Most of us would love to own our own home: it’s an appreciable asset that affords privacy, security, and more versatility than renting. While renters can move more frequently, they’re bound by the rules of their landlords, and they’re not building their credit or equity. It’s no wonder that most Americans list buying property as one of their greatest goals.
However, actually securing a mortgage can be an incredibly overwhelming process with numerous steps; it can often feel like you’re in it on your own, up against a sea of information that just makes you more confused. Here are the key things you need to know about getting that approval paper – as well as some pitfalls to avoid.
Work on your credit
Your credit score isn’t just a number: it’s a signal to lenders that you’re trustworthy and will make good on your promises. Great credit comes with many important perks, like better access to low interest rates and more options for refinancing. As such, it’s essential that you pay close attention to your credit before you consider seeking out a mortgage.
Credit scores are between 300 and 850, with 670 being considered average. With a good score, you’re eligible for a loan, but the possibility of a low interest rate improves with a higher score. If you want to get a great rate on your mortgage, pay off your debts as soon as possible, keep on top of your bills, aim to use as little of your available credit as you can, and check your credit regularly so you can dispute anything that doesn’t seem right.
With a great credit score in hand, it’s time to look into your options for a mortgage.
Find a mortgage broker
While it’s possible to use a direct lender, like a financial institution, this won’t necessarily get you a great interest rate, and it takes far longer. By contrast, mortgage brokers like District Lending can access the best possible interest rates for your circumstances. They may even help you refinance if you’re eligible for a lower interest rate later on, which can offer you significant savings over the lifetime of your loan.
Gather all the information you need for a pre-approval
The pre-approval process is incredibly important, as it determines how much money you can be lent based on the information you provide. Many institutions, including most mortgage brokers, can get you pre-approved online in only a few hours, but you need to have all the information at the ready to get this done quickly.
Information you should have available for the pre-approval process can include the following:
- Your Social Security number, used to verify your credit score with the three credit bureaus;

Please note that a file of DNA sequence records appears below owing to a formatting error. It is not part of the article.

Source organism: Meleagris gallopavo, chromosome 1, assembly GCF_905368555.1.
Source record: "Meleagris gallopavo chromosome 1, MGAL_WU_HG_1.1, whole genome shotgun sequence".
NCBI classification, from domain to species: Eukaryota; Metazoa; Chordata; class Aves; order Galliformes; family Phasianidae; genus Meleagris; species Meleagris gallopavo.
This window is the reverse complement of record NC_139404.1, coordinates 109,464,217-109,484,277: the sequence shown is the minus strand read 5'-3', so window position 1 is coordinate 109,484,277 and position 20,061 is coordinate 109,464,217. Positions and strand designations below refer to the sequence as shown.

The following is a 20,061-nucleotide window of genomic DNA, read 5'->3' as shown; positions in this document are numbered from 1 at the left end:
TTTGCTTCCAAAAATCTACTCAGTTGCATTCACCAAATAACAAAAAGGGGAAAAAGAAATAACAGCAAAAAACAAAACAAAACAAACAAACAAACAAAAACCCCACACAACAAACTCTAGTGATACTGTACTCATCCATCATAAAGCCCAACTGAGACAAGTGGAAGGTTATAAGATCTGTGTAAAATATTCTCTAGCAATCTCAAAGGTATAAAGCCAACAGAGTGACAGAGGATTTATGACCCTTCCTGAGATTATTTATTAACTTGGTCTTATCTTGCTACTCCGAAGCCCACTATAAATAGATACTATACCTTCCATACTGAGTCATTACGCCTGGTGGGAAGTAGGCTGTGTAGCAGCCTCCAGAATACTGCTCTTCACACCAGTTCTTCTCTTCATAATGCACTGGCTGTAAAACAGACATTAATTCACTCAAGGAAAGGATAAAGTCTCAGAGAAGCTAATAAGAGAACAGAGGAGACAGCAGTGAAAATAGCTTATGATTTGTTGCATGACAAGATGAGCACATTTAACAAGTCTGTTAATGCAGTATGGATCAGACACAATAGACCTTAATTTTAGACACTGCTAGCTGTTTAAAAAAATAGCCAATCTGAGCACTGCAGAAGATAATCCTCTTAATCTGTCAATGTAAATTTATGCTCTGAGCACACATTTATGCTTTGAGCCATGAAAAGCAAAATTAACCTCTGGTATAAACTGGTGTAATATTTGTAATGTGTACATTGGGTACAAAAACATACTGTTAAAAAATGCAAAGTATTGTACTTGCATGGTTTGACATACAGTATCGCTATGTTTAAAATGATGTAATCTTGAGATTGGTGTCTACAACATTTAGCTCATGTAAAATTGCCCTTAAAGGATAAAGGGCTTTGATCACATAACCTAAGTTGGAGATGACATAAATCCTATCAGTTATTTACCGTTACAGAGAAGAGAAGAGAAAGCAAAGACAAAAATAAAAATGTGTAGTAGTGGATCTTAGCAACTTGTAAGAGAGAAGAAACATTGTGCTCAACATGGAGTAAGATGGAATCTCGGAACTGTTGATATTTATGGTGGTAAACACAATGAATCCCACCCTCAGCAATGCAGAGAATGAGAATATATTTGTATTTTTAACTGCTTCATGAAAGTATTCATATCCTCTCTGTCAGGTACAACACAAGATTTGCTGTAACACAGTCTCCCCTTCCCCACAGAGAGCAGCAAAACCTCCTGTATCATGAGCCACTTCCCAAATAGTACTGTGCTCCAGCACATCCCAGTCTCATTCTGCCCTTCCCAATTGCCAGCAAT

- Your two most recent tax returns;
- Wage information, which can include payroll stubs;
- Two months of bank statements for all of your accounts;
- Statements from any brokerage or retirement accounts;
- And lists of all your current debts, including your monthly payments and balance.
You may also need to provide other information, such as rental payments, divorce records, bankruptcy or foreclosure statements, and gift letters if your down payment is being gifted to you. The pre-approval forms will tell you exactly what you need for your particular circumstance, and you may have to find extra information beyond what is listed here, but having all of this information available ahead of time will make the process much easier.
If you’re going through a mortgage broker, they can verify this information quite quickly – sometimes even on the same day – and then you’ll receive an approval letter you can use to start shopping for a house. The approval letter will explain how much you can borrow and what your interest rate will be, depending on whether you want to use a 15-year or 30-year mortgage. You’ll need to show this once you place an offer on a house.
From here, you get to the part most people think of when they consider getting a mortgage: actually searching for a property and closing on it.
The last steps: making an offer and closing on a property
After selecting a property, you’ll make an offer based on what you can afford and what the asking price is. If you’re working with a real estate agent, they can guide you through this process and suggest how much you should offer. If your offer is accepted, you’ll contact an underwriter, who will make sure everything about the sale is legal: this includes verifying the title of the deed so it can be transferred to you, ensuring the appraisal is correct, and checking that the house has passed any necessary inspections.
Once everything about the home has been verified, you’ll use your mortgage information to close on the property, which will include a Closure Disclosure. Information on the Closure Disclosure includes the down payment, the closing costs, the interest rate of your mortgage, and your monthly payments.
The bottom line
Some people believe that the process of getting a mortgage is a mystifying, arcane process over which you have little control, but that’s not true. Taking care of your finances, including building your credit score, and working with a good mortgage broker can make it much easier to finally get into your dream home. Knowing these basic steps will help you feel much more confident as you seek a loan to finance the property you’ve longed for.